Don’t mind the three-headed students in this picture. A panoramic was the only way to try and get all the students in our commons in one picture.
The first tip that @karaknollmeyer gives us is to Find Out What Your School Needs.
When imagining this as a new administrator I would think about the big picture. The macro changes that I could have upon my school. Leading out on professional development to the whole faculty. Bringing energy and passion to the job that would change the lives of the student body. I think that I knew at the time it was naive, but I also had that new hire naivety about the job and thought I could take on the world and accomplish anything.
Two years later I still try to have that energy and passion, but I realize that the BIG moments are not actually in front of the entire faculty or student body, but rather in the moments that I get to share with a teacher or student. Those are the times that make a difference for me and ultimately I believe for the school. It is really easy to get lost in a school of 3,250+ and it’s also easy for our faculty to not feel like an important part of the school when we have so many faculty members; however, I know that the small moments can have the greatest impact in school.
There is a reason that we have tissue boxes in our offices and I’ve been surprised at how often they have been used. And those tears are not always because of discipline. Some have included moments of courage that left me in awe at the strength of a high school student. Or they have been moments when an adolescent has made a rash decision and not considered the consequence. Especially with the latter, I try to make sure that the student walks away knowing that even though they have made a stupid choice, they are not stupid. They can always come back from it.
Earlier this year I had a student in my office who had made many choices in and out of school that had put him in legal trouble and at-risk of not graduating. This was a student that I had disciplined many times for his choices on campus. But here he was with his parents in my office trying to figure out what he could do in order to get on track for graduation. His mom mentioned that according to her son “Mr. Hudnall was the only one that really cared if he succeeded at Herriman High.” Initially, I was flattered by her comment, but when I really thought about it, I was saddened by it. I was saddened that in a school of 120+ teachers and staff he only saw one person as there for him. The reality is, I know that isn’t true. I have had individual conversations with staff members about this student and their desire to help him be successful. But his perception was that there was only one. I think this is where the power of the individual conversations and interactions become so important. Taking that moment in the hall or classroom to just check-in with them and see how they’re doing. Whether it be a quick chat or a little longer, just do it. How it looks is different for everyone. You need to find what works best for you and how you can be authentic with the interaction. I find that when there are so many kids in the halls between class, I can’t have those interactions. Students are just trying to traverse the halls without being trampled. Truth be told, I’m just trying to survive too. What I find works best for me is between classes or in the parking lot when there are far fewer crowds. When I can have a chat with them about what’s going on in their life.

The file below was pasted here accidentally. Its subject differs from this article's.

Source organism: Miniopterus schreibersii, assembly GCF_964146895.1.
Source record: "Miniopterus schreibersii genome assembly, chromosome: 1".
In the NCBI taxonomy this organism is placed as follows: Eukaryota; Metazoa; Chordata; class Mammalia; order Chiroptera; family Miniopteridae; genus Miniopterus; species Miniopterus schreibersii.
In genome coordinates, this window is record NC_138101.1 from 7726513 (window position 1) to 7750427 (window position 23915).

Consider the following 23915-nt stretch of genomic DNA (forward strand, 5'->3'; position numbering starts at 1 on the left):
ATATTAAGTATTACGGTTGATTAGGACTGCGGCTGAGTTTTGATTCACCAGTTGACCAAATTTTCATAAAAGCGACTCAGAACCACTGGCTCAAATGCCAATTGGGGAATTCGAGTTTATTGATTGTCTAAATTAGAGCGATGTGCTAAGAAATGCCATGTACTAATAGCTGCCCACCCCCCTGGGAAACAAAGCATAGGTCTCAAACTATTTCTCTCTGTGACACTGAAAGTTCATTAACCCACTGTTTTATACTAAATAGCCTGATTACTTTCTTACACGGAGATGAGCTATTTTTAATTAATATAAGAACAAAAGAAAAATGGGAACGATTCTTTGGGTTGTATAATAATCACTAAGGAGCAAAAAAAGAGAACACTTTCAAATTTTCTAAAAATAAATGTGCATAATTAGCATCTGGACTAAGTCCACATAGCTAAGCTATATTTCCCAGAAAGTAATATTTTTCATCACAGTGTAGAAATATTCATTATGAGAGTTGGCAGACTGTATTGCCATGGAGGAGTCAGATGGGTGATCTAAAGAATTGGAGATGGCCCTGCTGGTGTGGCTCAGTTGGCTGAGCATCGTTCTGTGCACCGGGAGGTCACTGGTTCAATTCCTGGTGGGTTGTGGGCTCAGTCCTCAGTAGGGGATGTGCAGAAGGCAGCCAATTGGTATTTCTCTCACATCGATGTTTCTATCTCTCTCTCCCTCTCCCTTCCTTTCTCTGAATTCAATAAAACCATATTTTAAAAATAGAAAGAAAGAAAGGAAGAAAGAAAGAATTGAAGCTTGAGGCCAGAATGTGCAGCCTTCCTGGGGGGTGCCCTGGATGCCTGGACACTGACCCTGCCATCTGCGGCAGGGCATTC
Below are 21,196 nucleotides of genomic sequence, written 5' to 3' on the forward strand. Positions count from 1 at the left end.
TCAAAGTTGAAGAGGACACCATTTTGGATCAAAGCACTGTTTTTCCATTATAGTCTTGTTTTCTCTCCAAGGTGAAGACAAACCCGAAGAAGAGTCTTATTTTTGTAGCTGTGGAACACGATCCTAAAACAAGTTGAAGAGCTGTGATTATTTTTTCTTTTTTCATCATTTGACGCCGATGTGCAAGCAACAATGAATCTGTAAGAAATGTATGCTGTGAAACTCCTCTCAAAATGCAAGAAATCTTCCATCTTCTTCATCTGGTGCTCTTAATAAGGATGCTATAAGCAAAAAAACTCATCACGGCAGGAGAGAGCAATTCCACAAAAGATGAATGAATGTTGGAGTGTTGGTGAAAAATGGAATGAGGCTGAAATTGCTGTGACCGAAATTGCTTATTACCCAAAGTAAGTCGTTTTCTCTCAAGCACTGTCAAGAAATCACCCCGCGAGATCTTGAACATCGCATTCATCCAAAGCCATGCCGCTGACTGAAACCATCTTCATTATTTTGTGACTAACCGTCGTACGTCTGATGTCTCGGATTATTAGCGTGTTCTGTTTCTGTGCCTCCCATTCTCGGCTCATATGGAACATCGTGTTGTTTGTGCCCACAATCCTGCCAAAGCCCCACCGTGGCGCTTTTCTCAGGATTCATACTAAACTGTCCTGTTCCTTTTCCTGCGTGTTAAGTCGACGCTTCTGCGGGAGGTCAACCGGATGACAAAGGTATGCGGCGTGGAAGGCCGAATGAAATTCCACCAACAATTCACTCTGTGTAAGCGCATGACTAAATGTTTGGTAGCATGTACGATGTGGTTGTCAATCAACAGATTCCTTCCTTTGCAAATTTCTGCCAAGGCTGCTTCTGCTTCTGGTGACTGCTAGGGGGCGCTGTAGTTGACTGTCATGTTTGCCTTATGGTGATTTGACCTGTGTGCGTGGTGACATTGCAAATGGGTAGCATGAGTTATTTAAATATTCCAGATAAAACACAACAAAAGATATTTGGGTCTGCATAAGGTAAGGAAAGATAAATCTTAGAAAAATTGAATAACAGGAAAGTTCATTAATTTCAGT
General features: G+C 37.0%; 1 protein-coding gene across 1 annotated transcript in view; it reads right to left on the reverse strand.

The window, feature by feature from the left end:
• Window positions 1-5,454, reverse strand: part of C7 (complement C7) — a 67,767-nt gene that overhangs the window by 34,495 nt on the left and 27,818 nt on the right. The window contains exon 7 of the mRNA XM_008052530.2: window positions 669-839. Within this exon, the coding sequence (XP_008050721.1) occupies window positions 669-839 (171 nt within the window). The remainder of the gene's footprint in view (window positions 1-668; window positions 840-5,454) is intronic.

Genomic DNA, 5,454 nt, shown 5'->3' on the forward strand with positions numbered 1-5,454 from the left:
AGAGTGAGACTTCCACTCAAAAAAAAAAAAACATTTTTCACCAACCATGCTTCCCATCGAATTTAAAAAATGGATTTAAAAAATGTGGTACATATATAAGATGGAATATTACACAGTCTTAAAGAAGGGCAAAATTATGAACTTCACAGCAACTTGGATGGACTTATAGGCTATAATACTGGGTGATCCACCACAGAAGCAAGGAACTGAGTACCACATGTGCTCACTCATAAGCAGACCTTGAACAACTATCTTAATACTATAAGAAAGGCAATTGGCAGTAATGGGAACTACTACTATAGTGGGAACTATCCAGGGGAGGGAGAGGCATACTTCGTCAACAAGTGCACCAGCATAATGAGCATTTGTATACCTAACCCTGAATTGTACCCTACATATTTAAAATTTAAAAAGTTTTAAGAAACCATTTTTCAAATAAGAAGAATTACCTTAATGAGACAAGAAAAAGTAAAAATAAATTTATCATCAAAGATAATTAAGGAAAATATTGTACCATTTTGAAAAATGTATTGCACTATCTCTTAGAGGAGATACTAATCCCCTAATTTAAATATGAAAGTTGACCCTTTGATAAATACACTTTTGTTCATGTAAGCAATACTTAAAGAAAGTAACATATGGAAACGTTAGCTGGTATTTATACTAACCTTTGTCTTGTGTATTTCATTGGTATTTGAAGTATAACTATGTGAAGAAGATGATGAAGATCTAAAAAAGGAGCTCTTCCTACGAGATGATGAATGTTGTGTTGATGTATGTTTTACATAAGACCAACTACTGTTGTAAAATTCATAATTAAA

At a recent conference, a fellow administrator in a middle school shared a great tip he uses in his school. He will talk to students at the end of the day or the week and ask them what they are going to do that night or weekend. He then makes it a point to find them the next school day and ask them how that particular thing or event went that they shared with him. What a great way to solidify that connection and relationship with them.
During the summer I saw this image on Twitter and retweeted it and combined it with one of my goals for the upcoming year. I specially said that I want to talk to 3 new students every day. Even with as many students as we have, I have not always accomplished the goal. It is easy to get sucked into the daily grind of running the school and the many fires that come up. Often it has to become a conscious effort, otherwise it doesn’t happen.
So to the 3 people reading this blog (the few, the brave, the proud), I am recommitting to my summer commitment. I will have those daily conversations with those in my building to find what my school needs. And will also remember that those needs can be met on a small scale.